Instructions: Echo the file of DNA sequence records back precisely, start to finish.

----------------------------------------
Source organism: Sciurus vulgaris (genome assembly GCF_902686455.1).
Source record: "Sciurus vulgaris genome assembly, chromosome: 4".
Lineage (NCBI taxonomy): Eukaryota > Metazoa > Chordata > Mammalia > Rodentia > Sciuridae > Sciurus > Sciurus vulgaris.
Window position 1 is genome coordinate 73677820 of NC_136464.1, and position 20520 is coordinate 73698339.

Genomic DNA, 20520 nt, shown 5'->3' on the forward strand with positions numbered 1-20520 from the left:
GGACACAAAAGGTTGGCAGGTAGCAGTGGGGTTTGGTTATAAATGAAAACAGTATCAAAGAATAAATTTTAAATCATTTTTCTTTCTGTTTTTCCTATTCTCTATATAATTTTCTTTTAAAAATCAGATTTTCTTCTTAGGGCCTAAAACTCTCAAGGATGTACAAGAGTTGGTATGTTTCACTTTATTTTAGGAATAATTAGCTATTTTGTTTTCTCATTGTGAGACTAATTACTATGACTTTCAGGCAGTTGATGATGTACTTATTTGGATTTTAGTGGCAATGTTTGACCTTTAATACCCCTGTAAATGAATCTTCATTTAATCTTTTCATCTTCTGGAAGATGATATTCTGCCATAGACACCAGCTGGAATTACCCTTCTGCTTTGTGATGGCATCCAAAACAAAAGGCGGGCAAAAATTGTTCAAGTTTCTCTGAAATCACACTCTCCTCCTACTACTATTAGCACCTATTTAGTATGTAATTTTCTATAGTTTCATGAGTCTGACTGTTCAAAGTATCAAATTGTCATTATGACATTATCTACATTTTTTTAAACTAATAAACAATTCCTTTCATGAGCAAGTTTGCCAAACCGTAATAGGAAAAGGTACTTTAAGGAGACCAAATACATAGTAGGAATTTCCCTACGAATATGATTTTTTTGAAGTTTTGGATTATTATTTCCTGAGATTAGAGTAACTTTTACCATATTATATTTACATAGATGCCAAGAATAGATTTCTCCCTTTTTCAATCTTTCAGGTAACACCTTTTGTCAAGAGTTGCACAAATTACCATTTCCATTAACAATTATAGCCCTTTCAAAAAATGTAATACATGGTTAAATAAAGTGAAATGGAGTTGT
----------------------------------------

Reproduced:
Source organism: Sciurus vulgaris (genome assembly GCF_902686455.1).
Source record: "Sciurus vulgaris genome assembly, chromosome: 4".
Lineage (NCBI taxonomy): Eukaryota > Metazoa > Chordata > Mammalia > Rodentia > Sciuridae > Sciurus > Sciurus vulgaris.
Window position 1 is genome coordinate 73677820 of NC_136464.1, and position 20520 is coordinate 73698339.

Genomic DNA, 20520 nt, shown 5'->3' on the forward strand with positions numbered 1-20520 from the left:
GGACACAAAAGGTTGGCAGGTAGCAGTGGGGTTTGGTTATAAATGAAAACAGTATCAAAGAATAAATTTTAAATCATTTTTCTTTCTGTTTTTCCTATTCTCTATATAATTTTCTTTTAAAAATCAGATTTTCTTCTTAGGGCCTAAAACTCTCAAGGATGTACAAGAGTTGGTATGTTTCACTTTATTTTAGGAATAATTAGCTATTTTGTTTTCTCATTGTGAGACTAATTACTATGACTTTCAGGCAGTTGATGATGTACTTATTTGGATTTTAGTGGCAATGTTTGACCTTTAATACCCCTGTAAATGAATCTTCATTTAATCTTTTCATCTTCTGGAAGATGATATTCTGCCATAGACACCAGCTGGAATTACCCTTCTGCTTTGTGATGGCATCCAAAACAAAAGGCGGGCAAAAATTGTTCAAGTTTCTCTGAAATCACACTCTCCTCCTACTACTATTAGCACCTATTTAGTATGTAATTTTCTATAGTTTCATGAGTCTGACTGTTCAAAGTATCAAATTGTCATTATGACATTATCTACATTTTTTTAAACTAATAAACAATTCCTTTCATGAGCAAGTTTGCCAAACCGTAATAGGAAAAGGTACTTTAAGGAGACCAAATACATAGTAGGAATTTCCCTACGAATATGATTTTTTTGAAGTTTTGGATTATTATTTCCTGAGATTAGAGTAACTTTTACCATATTATATTTACATAGATGCCAAGAATAGATTTCTCCCTTTTTCAATCTTTCAGGTAACACCTTTTGTCAAGAGTTGCACAAATTACCATTTCCATTAACAATTATAGCCCTTTCAAAAAATGTAATACATGGTTAAATAAAGTGAAATGGAGTTGT